WordPress themes and plugins

After the three posts I wrote up yesterday, I think I’ve covered most of what I wanted to cover, regarding my move from Blogger to WordPress. But I also want to write up an initial post on themes and plugins. I actually haven’t quite figured out exactly which plugins I’m going to use for everything, and I’m pretty sure I haven’t settled on a final theme yet, but I want to write up some initial notes.


The current default theme for a new WordPress install is “Twenty Fourteen“, which, I was pleasantly surprised to see, is actually a really nice, modern, responsive theme. I haven’t liked most of the older default WordPress themes, for various reasons. But, even if it’s a good theme, it’s always a bad idea to stick with the default, since it really doesn’t allow your site to stand out in the crowd. For now, I’m using the “Responsive Theme“, which was one of the pre-installed themes. (I’m not 100% sure if it’s part of the standard WordPress.org install, or just part of the standard 1&1 install.)

Looking around at different themes, I think I’ve figured out what I want in a theme: I want something responsive, that can look good on the desktop, and on mobile devices. And I want something that’s not too fancy, that looks good on a mostly text-based blog. Many of the commercial themes that I see out there are oriented towards a particular type of site, and it’s usually not a standard blog style site. I have found a few candidates that might work well for me, including “Responsive Pro“, the paid version of the free theme I’m currently using. Before I spend any money on a theme, though, I want to learn a bit about creating child themes. I may be able to jazz up my current theme enough, via a child theme, that I won’t feel like I need to buy a commercial theme.


The standard 1&1 install of WordPress included an interesting array of plugins, most of which seem to be fairly useless and/or out of date. The one major plugin that I’ve activated so far is Jetpack. The main purpose of this plugin is to give self-hosted sites a lot of the same bells and whistles that are provided to blogs hosted on WordPress.com. This plugin bundles up quite a few bits of functionality, some of them major, and some minor. I’ve activated some of the sharing and publishing functionality, so I’ve got the usual “share this” buttons on my posts, and so that I can push notifications to Twitter and Google+ when I publish a new post. And I enabled the enhanced commenting functionality, so that people can leave comments on this blog via their WordPress.com, Twitter, Facebook, or Google accounts. So, basically, social networking obnoxiousness all around! There’s quite a lot of other functionality in Jetpack; I won’t get into all of it, but some of it is really useful.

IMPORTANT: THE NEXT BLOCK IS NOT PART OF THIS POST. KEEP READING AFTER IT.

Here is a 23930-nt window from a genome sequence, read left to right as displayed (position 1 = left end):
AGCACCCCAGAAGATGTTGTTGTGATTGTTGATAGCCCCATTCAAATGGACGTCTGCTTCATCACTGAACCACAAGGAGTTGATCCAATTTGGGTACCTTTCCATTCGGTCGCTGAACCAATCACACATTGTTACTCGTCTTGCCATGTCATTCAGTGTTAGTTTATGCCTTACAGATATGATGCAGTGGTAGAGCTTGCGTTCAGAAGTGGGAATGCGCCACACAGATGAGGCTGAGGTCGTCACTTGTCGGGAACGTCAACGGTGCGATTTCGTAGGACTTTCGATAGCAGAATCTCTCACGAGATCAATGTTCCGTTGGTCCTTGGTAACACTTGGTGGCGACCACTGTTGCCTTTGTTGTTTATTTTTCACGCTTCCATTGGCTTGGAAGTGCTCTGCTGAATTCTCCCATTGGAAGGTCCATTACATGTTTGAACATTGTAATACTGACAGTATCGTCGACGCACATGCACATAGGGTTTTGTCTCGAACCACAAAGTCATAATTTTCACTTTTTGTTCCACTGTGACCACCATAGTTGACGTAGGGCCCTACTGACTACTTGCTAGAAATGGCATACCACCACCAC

As to other plugins, I’m not sure if I really need much more. I’ve been looking at a few backup plugins, but I can probably handle that via a shell script and cron job on 1&1. There’s a backup service called VaultPress that’s available via JetPack, but it costs $5 per month, minimum, and I’m not sure I really need to pay for backup.

Analytics and Adsense

One more topic for this post: I have added my Google Analytics code to this site, via a little text box that is (I think) provided by my theme. There are plugins specifically for Google Analytics, but I don’t think I really need one of those. I also get analytics through the JetPack plugin, and those look interesting. I won’t really get a good picture on those until the blog has been up and running for more than a week, but honestly I could probably remove the Google Analytics code and just use the JetPack stuff.

And I’ve gone ahead and stuck some Adsense code inside a text block on my sidebar. I have mixed feelings about that though. I had Adsense ads on my Blogger site for several years, and I still haven’t broken $10 total in ad revenue. I think I average 2 cents per month. I really just put it on the site out of curiosity. Looking at the ads I’m getting, some of them are reasonable (Verizon, Aereo, and other tech stuff), but some are a little skeevy. I think I’m probably going to drop the ads, unless, for some reason, the revenue picks up, and/or I stop seeing the really questionable ads.


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